Walk raises £5k in memory of nursing home manager

Walk raises £5k in memory of nursing home manager

6 November 2019

THE life and work of former nursing home manager James Murphy was fondly remembered by his former colleagues when they organised a recent memorial charity walk.

The team at King’s Castle Private Nursing Home in Ardglass —where the Kilclief man worked for 15 years before his retirement — raised more than £5,000 from a sponsored walk around Russell Gaelic Union GAA ground over the summer.

The money raised by the 150 walkers was divided between three local charities with Macmillan Cancer Support and Downpatrick PIPS each receiving £1,500 and Cruise Bereavement receiving £1,000, with a further £380 going to ALPS Downpatrick.

Two memory benches were also bought from the proceeds, one for King’s Castle and one for the Murphy family.

The walk was organised by staff members Anne Marie Noble and Orla McAuley who Mr Murphy used to refer to has his “A-Team”.

They recently organised the presentation of the cheques to the charities which was attended Mr Murphy’s widow, Briege, and some of his children.

Speaking on behalf of the home where Mr Murphy managed since 2002-16, The home’s deputy manager Mary Peake thanked everyone who took part in the run and Mr Murphy’s family and manager Wendy Miniss for allowing his former staff to celebrate his life with the charity effort.

Mrs Peake said: “James was our manager and friend at Kings Castle and he worked closely with his sister Frances Donavon who was his deputy. James was a fair and loyal manager and he made it clear that he genuinely loved all the patients he helped care for.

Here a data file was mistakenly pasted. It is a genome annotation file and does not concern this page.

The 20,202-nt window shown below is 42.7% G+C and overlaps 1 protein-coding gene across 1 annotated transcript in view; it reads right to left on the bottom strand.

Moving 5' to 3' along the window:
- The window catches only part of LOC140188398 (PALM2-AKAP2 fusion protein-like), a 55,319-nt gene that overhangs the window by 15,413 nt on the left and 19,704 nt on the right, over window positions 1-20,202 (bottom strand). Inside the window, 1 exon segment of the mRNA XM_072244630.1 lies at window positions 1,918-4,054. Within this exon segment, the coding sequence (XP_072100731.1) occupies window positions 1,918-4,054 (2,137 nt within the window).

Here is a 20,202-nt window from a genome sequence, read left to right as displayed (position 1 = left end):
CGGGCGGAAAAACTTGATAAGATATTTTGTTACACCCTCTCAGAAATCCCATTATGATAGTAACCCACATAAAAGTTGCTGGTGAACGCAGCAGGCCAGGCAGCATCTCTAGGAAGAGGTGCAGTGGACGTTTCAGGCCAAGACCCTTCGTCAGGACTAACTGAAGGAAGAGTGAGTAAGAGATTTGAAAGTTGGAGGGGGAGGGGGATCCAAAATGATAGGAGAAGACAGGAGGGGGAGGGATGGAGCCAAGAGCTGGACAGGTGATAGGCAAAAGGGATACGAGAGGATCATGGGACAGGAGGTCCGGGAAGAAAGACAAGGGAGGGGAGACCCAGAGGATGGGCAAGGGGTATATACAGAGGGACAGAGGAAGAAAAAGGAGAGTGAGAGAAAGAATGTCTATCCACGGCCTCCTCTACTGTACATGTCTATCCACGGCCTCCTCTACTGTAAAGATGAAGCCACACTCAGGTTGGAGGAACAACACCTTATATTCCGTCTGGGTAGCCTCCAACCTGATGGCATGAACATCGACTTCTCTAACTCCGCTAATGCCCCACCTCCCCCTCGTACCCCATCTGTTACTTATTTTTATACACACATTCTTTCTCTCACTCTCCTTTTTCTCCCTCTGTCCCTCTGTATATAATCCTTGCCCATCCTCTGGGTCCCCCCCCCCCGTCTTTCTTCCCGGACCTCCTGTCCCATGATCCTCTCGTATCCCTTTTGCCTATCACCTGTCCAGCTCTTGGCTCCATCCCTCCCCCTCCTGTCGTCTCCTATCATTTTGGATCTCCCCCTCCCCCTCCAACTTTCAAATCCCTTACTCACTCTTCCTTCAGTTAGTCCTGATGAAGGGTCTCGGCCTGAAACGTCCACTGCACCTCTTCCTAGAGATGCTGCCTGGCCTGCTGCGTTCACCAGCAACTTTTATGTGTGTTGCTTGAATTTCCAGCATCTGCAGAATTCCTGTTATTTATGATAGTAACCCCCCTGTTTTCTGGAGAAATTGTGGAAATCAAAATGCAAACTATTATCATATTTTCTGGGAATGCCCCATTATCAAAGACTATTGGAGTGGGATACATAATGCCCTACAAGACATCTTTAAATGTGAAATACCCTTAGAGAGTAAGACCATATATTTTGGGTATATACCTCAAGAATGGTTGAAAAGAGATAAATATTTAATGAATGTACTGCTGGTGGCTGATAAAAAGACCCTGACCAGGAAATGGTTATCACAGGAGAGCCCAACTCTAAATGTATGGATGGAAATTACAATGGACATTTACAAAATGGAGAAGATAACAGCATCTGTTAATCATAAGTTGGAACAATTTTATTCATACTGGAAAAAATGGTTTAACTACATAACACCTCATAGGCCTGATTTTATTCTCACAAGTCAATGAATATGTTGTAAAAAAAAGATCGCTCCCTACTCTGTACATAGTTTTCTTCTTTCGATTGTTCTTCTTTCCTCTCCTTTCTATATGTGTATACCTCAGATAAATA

“He work wasn’t really work but a true vocation. He was exceptionally well thought off throughout the caring and nursing professional and it’s fair to say that he is greatly missed and talked about daily in our nursing home.”

Mr Murphy passed away at the age of 72 on February 23 this year.

He began his career at the age of 19 as a student nurse, then mental health nurse, in the Downshire Hospital where he rose to become staff nurse.

The father of five spent some time working in England before he returned home in 1979 to become assistant director of nursing services at Ards Community Hospital. 

He retired from that position before taking up the position at King’s Castle.

Mrs Peake added: “James showed unfailing love and support to all residents and families and always knew what to say. His comforting words touched so many people’s hearts forever.

“He had the respect of everyone in the multidisciplinary team from GPs, to physiotherapists, everyone said what a great gentleman and exceptional nurse he was.

Dr Malachy Murphy said Mr Murphy was one of two men who stood out to him over his 40-year medical career.

“He will always have a special place in our heats at King’s Castle and we are all very proud and honoured to have worked under him and will keep his high standard of nursing care alive in our home”.